The “Flag” Dress
Fabric: about 2 1/2 yards cotton, $30 (terrible exchange rate) from Frau Tulpe in Hamburg, Germany
Pattern: Simplicity 2591, View A
Year: contemporary (2009)
Notions: invisible zip, 2 packages navy bias tape
Time to complete: Many hours. I’m slow and embarrassed to calculate.
First worn: Sunday for photos.
Wear again: Yes! Spring can’t come fast enough.
Total cost: about $35
Artwork: Flag, Jasper Johns, 1954
Many inspiring works of art came to mind for this challenge, but the translation into a wearable garment, and from materials I already have, eluded me. Just a couple weeks ago I was standing in front of Jasper Johns’ painting, Flag, at MoMA and thinking about seeing an image of it for the first time in middle school art class. Then I was going through my fabric and the penny dropped with this cotton I picked up last summer in Germany while visiting friends and family. It’s tiny navy and white gingham in a wide stripe pattern with soft red and turquoise woven accents. Not only does it resemble the flag, it has a Southwestern, Americana feel.
For some reason it reminds me of Frank Lloyd Wright’s Falling Water, a private home he designed and built in the late thirties a couple hours outside of Pittsburgh, not so far from where I grew up. Funny that I had to go all the way to Hamburg to find this fabric that seems so American to me. Amy Adams wears a darling dress in a similar fabric in last year’s Muppet Movie. I couldn’t find a good image of it, but for her theatrically sweet clothes alone the movie is worth watching. This Simplicity pattern has the same sweetness factor, as well vintage, vaguely 50s style that suits the Flag painting.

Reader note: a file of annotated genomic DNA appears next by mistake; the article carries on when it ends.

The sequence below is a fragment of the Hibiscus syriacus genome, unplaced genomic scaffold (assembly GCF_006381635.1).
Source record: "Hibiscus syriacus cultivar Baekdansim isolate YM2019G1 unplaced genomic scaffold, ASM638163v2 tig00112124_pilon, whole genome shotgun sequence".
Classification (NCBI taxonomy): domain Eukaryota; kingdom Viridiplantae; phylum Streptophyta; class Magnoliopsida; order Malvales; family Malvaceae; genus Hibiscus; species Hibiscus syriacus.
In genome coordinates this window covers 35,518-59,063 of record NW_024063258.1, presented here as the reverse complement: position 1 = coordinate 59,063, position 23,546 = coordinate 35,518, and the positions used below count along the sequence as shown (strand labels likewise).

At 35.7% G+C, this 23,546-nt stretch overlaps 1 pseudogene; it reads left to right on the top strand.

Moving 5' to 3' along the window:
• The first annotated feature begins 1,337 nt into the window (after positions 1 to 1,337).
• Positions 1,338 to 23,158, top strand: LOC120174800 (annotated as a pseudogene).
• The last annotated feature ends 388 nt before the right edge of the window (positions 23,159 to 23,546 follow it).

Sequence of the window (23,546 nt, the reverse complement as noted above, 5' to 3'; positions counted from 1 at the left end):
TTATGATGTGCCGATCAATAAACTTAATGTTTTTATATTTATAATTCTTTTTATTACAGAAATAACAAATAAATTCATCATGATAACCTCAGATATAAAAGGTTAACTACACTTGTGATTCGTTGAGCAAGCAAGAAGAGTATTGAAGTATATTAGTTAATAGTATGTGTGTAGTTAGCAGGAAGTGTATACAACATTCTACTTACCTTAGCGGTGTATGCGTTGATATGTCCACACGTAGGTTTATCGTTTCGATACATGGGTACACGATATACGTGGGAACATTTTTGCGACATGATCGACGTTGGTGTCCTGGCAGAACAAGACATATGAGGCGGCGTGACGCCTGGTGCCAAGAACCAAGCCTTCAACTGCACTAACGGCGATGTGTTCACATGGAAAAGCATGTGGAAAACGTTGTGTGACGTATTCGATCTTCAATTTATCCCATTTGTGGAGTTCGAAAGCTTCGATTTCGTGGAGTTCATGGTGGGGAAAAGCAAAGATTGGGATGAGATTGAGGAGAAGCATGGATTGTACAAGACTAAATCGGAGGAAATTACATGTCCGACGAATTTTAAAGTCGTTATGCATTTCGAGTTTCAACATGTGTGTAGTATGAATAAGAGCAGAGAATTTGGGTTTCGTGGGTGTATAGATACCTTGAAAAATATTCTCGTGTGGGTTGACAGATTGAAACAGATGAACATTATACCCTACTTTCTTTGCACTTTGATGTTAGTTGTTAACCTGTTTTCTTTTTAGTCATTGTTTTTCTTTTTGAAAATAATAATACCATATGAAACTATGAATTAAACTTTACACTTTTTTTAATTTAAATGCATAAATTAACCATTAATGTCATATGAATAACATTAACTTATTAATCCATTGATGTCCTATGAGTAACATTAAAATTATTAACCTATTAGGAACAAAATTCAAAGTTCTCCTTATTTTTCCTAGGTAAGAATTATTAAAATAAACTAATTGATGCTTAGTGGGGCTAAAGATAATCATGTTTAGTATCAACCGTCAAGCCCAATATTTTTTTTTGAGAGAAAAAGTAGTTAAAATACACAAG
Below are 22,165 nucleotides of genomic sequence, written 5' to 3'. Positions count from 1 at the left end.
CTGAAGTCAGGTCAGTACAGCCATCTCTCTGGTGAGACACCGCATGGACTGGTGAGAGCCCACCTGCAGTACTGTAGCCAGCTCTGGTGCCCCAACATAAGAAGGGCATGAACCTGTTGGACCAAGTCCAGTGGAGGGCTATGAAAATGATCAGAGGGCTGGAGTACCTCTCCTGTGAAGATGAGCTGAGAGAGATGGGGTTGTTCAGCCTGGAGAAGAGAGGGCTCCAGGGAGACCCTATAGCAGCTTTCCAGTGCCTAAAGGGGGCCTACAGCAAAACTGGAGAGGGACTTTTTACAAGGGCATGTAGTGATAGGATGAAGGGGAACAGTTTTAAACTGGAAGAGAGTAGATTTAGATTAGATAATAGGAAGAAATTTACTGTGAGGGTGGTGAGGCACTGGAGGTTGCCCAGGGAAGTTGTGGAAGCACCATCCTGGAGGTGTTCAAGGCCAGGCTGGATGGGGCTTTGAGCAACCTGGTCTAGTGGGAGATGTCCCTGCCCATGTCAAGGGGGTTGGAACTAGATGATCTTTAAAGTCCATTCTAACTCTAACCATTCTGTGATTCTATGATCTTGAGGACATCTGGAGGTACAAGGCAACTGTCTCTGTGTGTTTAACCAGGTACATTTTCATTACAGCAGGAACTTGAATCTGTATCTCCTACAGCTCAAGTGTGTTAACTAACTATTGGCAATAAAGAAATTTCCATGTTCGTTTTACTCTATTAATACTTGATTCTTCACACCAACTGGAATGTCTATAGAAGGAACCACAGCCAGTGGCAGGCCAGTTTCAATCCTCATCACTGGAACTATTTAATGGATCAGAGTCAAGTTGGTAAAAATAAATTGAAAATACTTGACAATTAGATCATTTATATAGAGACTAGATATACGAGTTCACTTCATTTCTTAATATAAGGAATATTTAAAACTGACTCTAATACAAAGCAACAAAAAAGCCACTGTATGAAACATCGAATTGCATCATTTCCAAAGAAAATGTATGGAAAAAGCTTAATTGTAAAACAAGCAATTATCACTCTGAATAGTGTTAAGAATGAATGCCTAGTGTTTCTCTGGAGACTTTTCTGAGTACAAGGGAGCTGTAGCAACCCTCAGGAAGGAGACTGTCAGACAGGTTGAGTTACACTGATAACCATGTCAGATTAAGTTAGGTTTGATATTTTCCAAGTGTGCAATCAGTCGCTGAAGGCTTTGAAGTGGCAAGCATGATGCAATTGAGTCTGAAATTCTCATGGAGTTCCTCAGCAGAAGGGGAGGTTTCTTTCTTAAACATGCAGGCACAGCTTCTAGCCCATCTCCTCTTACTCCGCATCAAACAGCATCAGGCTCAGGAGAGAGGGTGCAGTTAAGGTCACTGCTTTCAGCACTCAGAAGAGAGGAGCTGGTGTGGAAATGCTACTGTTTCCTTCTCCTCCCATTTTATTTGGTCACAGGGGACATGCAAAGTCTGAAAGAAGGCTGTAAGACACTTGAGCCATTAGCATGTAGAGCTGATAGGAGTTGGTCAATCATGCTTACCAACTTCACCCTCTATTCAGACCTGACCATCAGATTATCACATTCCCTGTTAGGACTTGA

I made a wearable muslin of this dress without the sleeves last year, although I wasn’t thinking of it that way then, so I was able to make many little adjustments to the bodice. The fit and the sewing in general are so much better in this dress! I’ve come a long way, a good feeling. It did take forever, though. Those woven stripes want to unravel, so I finished most of the seams and hems with bias binding, pretty much tripling the sewing time. I originally planned to insert piping along the front seams of the bias-cut side front and pocket pieces, like Lisette, but I forgot. I cut the sleeves on the bias too, because with stripes I think it looks cool and I don’t have to bother matching them.
Adey used this pattern a couple times last year, with lovely results, and I agree with her that it is a dream to sew. I’d love to have another go at it, maybe in a solid color and incorporating some kind of embellishment.